Conversely, digital companies like Twitter and Google have been vocal in establishing themselves as remote-working proponents. As ever, traditional and innovative styles of working will coexist in the future. But broadly speaking, in a competitive market for the most talented staff, employers are increasingly recognising that one size no longer fits all.
If the UK government is serious about not harming young people’s labour-market prospects, now is the time to invest in measures to counter the career-scarring potential of the pandemic. Meaningful training for those at the start of careers along with policy that ensures more secure employment is key.
The blockchain start-up that’s revolutionising cancer research
Patient healthcare data is the answer to curing the deadliest cancers. This app helps them to share that data securely.
Cancer is one of the biggest unsolved medical mysteries of our time. Breakthroughs in personalised medicine and huge steps in prevention may suggest we are moving in the right direction, but the numbers say otherwise. The International Agency for Research on Cancer predicts that by 2040 the cases of cancer in UN countries could increase by as much at 47 per cent from 2020. As the incidence of cancer increases globally, we need to ask ourselves what can be done to reduce the unnecessary deaths caused by this complex set of diseases.
For a disease with more than 200 types and sub-types, the answer was never going to be simple. But billions of euros funneled into cancer research annually is uncovering new paths for research into individual cancer types and stages. Over the past ten years, the number of oncological trials being initiated per year has grown by 60 per cent, from 2,500 in 2007 to nearly 4,000 in 2017 (National Institute of Health). However, for oncology therapies tested in clinical trials, the likelihood of success is only around 5 per cent (Thomas et al.) – meaning the real impact of this research on the advancement of therapy options for patients is minimal.
A necessary shift from traditional R&D
This calls for a shift in cancer research. There are fatal flaws in the traditional process of research and development (R&D). For example, when generating hypothesis, researchers scope manually through thousands of papers to identify promising new molecules or combinations. Furthermore, the availability of data is poor, due to the number of clinical trials which never get published. Insights from failed trials often never reach researchers, creating inefficiency through repeating the same mistakes.
New methods of conducting this research include using AI. One company, Innoplexus, uses AI to search terabytes of data from across the published and unpublished research world, filter it for reliable sources related to life sciences, and organise it for researchers. This way, the process of hypothesis generation for clinical trials is accelerated.
However, AI alone is not always enough. Despite offering a huge benefit over classical R&D, there are research gaps that only real-world data (RWD) can fill. RWD comes directly from patients, most commonly used for reviewing post-market safety and efficacy of therapies. However, by integrating RWD at different stages in the clinical trial process, we can significantly speed up and improve the likelihood of success of therapies from the outset.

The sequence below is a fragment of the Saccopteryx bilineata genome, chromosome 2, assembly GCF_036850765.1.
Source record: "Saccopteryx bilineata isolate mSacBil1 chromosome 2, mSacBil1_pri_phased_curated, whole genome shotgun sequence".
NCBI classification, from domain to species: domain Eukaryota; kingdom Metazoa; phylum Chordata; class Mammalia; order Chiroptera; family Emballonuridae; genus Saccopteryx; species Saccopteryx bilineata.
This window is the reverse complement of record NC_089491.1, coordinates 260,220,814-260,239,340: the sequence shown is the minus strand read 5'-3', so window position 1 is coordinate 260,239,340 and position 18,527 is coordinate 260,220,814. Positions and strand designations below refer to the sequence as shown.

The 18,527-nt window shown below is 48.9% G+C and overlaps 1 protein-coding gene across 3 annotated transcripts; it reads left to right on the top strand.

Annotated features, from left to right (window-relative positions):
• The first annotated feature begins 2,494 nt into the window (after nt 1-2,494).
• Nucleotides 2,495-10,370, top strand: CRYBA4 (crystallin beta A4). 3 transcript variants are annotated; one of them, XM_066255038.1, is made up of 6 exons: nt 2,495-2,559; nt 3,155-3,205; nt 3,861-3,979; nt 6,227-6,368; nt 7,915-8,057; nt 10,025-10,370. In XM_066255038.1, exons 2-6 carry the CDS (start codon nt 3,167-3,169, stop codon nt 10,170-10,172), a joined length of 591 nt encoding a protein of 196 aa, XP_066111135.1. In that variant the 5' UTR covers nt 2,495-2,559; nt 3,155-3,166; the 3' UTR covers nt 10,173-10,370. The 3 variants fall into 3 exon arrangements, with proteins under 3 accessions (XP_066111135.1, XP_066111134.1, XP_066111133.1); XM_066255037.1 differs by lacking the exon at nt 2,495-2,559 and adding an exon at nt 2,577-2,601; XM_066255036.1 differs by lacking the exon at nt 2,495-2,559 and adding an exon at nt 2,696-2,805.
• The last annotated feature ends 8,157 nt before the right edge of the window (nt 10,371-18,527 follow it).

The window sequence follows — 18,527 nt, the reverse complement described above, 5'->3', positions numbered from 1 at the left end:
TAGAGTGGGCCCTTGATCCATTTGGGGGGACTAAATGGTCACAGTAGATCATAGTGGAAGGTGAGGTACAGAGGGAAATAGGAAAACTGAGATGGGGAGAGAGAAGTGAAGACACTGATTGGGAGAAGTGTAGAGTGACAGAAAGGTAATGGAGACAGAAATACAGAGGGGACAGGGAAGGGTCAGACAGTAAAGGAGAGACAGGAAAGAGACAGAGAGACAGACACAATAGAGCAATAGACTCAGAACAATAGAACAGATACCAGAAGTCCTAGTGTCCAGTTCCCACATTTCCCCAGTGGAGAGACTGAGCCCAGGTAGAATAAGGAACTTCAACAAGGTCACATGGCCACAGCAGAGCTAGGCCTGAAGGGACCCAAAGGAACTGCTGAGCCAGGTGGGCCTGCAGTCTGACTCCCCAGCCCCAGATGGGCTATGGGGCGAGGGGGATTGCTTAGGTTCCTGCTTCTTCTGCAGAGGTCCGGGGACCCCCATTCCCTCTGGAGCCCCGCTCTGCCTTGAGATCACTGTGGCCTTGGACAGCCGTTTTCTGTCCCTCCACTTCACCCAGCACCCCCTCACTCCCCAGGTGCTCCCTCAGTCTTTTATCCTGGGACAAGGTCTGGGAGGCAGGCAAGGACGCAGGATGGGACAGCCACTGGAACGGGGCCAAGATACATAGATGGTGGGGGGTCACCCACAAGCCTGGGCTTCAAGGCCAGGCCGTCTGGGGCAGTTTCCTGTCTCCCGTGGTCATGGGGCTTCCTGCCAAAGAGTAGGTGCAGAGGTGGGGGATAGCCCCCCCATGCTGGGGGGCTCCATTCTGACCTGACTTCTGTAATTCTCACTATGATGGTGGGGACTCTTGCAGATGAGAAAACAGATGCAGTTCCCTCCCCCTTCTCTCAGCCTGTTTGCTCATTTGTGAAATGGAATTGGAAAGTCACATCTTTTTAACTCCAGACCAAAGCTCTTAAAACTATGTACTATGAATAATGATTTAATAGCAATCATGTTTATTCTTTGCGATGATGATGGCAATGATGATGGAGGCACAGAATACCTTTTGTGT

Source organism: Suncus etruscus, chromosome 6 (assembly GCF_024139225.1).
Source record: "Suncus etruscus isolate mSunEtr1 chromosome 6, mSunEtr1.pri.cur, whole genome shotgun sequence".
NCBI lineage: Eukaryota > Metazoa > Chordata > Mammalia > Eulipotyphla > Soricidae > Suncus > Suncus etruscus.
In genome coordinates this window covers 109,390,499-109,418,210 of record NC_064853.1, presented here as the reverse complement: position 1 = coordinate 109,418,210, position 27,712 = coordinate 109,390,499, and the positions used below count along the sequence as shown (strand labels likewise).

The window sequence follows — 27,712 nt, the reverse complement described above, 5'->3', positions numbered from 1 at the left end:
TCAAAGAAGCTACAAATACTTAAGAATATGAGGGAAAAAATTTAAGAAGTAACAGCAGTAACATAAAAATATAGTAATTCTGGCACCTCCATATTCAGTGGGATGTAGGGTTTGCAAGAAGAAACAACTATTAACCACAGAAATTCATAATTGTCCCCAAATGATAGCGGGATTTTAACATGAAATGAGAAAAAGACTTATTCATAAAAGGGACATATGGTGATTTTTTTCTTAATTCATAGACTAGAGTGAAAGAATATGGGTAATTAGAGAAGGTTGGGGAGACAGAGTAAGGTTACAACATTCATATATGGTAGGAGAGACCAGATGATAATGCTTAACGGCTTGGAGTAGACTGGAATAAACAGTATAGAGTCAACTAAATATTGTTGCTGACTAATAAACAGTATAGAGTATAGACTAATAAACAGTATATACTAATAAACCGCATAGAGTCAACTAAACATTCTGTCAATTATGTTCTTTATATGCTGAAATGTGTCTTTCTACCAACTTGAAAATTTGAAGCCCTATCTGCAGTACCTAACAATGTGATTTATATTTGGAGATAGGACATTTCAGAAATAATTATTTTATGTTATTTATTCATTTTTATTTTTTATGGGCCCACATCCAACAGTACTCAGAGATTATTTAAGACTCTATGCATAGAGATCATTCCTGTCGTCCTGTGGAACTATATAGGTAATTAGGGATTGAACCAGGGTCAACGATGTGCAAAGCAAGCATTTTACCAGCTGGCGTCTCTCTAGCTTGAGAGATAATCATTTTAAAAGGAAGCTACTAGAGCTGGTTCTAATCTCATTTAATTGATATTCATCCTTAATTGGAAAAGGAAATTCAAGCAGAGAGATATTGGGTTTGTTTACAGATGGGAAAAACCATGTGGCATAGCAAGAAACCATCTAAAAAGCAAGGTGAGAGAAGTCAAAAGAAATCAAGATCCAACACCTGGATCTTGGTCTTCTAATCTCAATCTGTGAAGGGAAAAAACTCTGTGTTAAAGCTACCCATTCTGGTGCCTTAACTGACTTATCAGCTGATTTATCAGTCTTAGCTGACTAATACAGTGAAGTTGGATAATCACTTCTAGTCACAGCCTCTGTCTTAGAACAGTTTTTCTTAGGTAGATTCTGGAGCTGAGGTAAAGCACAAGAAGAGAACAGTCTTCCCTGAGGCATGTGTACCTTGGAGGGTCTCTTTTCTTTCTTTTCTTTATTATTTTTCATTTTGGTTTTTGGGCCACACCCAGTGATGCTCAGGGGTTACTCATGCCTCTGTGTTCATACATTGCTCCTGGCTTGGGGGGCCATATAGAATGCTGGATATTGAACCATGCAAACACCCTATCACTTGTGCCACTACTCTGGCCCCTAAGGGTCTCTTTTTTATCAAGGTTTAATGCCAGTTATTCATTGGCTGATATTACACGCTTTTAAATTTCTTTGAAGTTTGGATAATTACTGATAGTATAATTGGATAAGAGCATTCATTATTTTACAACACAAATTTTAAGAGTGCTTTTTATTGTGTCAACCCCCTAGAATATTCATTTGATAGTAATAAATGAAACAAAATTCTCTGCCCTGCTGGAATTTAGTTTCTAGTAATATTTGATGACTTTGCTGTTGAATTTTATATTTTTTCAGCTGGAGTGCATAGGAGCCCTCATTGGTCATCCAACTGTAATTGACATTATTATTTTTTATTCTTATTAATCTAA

How do we collect this data? Haven’t those who have been through cancer had enough of hospital visits and scans? CURIA by OncoCoin is setting out to answer these questions, making the collection of RWD to drive forward cancer research easier for patients and researchers.
Revolutionising patient participation
The CURIA app aims to create a new world of possibilities for patient participation and research. At its core it is designed to provide patients with vital information to help them manage their disease and make the important decisions about their treatment journey. Patients also have access to services such as a second opinion, the ability to be matched with the most similar patient in the app to share experiences, and other in-app offerings.
Now comes the crux of how this patient ecosystem can revolutionise cancer research. Researchers can submit studies, surveys or questionnaires to the app, in which patients can choose to participate. Information collected may include blood reports, pathology reports, doctor’s letter, or researchers may be looking to ask more qualitative questions – for example, regarding quality of life. The data patients share is licensed out to researchers securely over blockchain, meaning patients always remain in control. Furthermore, patients are rewarded for their contribution with OncoCoin tokens, which increase in value as the value to the data comes to fruition.
Projects such as this empower patients to own their own data and by more involved in their cancer journey. Statistics show that patients who feel empowered during their cancer journey report a better standard of care and are even shown to have improved clinical outcomes (Bailo et al 2019). With more empowered patients who take control of their cancer journey, and participating in clinical research, the status quo of cancer has a positive future.